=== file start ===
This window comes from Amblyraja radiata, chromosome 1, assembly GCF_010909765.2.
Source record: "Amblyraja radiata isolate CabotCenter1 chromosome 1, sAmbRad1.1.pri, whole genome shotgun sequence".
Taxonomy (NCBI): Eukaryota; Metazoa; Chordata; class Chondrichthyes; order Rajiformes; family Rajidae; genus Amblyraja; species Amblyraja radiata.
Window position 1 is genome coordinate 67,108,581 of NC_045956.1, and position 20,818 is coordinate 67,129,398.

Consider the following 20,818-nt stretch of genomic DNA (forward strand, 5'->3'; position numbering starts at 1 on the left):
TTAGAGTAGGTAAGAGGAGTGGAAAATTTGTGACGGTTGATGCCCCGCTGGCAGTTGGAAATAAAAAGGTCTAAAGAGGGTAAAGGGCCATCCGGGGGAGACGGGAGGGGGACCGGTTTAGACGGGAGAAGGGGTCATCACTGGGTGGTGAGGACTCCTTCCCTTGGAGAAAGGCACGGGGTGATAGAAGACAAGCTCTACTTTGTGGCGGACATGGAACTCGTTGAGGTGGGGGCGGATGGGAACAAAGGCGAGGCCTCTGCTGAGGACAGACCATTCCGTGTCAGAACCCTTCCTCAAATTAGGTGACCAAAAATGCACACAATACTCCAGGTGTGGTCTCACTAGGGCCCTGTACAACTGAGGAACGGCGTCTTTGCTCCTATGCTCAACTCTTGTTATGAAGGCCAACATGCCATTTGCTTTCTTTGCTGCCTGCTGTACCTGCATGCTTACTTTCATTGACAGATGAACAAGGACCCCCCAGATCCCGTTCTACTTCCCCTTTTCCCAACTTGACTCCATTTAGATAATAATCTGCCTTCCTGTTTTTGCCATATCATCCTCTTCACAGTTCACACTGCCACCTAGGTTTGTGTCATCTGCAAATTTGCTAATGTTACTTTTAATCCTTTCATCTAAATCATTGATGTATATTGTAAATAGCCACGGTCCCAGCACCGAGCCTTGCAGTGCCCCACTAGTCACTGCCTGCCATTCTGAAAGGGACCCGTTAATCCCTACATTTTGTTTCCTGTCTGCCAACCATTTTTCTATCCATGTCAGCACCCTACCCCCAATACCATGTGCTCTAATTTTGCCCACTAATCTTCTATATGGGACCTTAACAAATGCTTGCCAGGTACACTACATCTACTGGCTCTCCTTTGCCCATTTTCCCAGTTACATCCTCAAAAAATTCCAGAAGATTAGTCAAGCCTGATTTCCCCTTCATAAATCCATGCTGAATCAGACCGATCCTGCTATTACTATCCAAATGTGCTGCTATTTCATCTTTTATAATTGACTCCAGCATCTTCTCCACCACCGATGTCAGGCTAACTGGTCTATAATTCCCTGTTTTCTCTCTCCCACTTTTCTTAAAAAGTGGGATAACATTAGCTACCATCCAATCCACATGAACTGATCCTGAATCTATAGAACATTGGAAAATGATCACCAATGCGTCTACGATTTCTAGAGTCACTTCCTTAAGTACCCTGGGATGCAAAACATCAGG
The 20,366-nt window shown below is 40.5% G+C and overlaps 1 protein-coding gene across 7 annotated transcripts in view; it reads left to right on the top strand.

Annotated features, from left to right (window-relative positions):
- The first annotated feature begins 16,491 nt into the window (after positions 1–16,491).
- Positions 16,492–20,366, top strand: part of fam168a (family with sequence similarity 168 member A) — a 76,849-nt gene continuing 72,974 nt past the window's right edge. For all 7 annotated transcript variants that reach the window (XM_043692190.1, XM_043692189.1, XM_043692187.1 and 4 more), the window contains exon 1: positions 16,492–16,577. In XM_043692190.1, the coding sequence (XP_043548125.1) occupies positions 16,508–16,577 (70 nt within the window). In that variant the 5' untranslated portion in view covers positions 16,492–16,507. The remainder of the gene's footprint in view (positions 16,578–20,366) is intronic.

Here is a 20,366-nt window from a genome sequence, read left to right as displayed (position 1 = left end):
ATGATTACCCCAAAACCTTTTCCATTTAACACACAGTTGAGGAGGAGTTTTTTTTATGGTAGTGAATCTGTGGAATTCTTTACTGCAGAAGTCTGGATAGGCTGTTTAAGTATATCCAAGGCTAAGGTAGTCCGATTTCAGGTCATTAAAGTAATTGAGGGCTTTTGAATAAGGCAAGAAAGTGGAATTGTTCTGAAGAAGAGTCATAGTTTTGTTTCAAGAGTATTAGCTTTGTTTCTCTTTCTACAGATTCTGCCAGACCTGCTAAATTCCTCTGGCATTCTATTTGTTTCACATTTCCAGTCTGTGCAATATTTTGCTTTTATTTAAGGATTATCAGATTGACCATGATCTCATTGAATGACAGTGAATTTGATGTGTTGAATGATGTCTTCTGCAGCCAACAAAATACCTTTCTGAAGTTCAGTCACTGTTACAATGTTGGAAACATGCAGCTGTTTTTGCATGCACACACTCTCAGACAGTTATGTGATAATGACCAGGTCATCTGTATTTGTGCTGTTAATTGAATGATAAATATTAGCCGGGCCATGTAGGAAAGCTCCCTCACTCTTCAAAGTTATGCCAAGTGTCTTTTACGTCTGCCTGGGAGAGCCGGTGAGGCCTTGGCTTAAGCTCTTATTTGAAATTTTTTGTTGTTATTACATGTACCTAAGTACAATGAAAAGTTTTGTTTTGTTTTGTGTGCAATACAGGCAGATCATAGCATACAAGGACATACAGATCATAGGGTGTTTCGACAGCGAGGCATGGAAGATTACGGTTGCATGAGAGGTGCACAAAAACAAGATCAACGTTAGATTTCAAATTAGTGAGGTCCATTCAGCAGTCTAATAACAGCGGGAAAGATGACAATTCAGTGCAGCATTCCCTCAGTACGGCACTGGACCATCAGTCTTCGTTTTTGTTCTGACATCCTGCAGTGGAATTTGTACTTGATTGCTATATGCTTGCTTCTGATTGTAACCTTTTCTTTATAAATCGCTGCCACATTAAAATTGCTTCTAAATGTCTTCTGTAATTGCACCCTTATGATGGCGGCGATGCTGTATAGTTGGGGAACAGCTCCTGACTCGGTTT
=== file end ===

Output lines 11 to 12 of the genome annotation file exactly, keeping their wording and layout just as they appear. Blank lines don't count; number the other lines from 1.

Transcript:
Here is a 20,366-nt window from a genome sequence, read left to right as displayed (position 1 = left end):
ATGATTACCCCAAAACCTTTTCCATTTAACACACAGTTGAGGAGGAGTTTTTTTTATGGTAGTGAATCTGTGGAATTCTTTACTGCAGAAGTCTGGATAGGCTGTTTAAGTATATCCAAGGCTAAGGTAGTCCGATTTCAGGTCATTAAAGTAATTGAGGGCTTTTGAATAAGGCAAGAAAGTGGAATTGTTCTGAAGAAGAGTCATAGTTTTGTTTCAAGAGTATTAGCTTTGTTTCTCTTTCTACAGATTCTGCCAGACCTGCTAAATTCCTCTGGCATTCTATTTGTTTCACATTTCCAGTCTGTGCAATATTTTGCTTTTATTTAAGGATTATCAGATTGACCATGATCTCATTGAATGACAGTGAATTTGATGTGTTGAATGATGTCTTCTGCAGCCAACAAAATACCTTTCTGAAGTTCAGTCACTGTTACAATGTTGGAAACATGCAGCTGTTTTTGCATGCACACACTCTCAGACAGTTATGTGATAATGACCAGGTCATCTGTATTTGTGCTGTTAATTGAATGATAAATATTAGCCGGGCCATGTAGGAAAGCTCCCTCACTCTTCAAAGTTATGCCAAGTGTCTTTTACGTCTGCCTGGGAGAGCCGGTGAGGCCTTGGCTTAAGCTCTTATTTGAAATTTTTTGTTGTTATTACATGTACCTAAGTACAATGAAAAGTTTTGTTTTGTTTTGTGTGCAATACAGGCAGATCATAGCATACAAGGACATACAGATCATAGGGTGTTTCGACAGCGAGGCATGGAAGATTACGGTTGCATGAGAGGTGCACAAAAACAAGATCAACGTTAGATTTCAAATTAGTGAGGTCCATTCAGCAGTCTAATAACAGCGGGAAAGATGACAATTCAGTGCAGCATTCCCTCAGTACGGCACTGGACCATCAGTCTTCGTTTTTGTTCTGACATCCTGCAGTGGAATTTGTACTTGATTGCTATATGCTTGCTTCTGATTGTAACCTTTTCTTTATAAATCGCTGCCACATTAAAATTGCTTCTAAATGTCTTCTGTAATTGCACCCTTATGATGGCGGCGATGCTGTATAGTTGGGGAACAGCTCCTGACTCGGTTT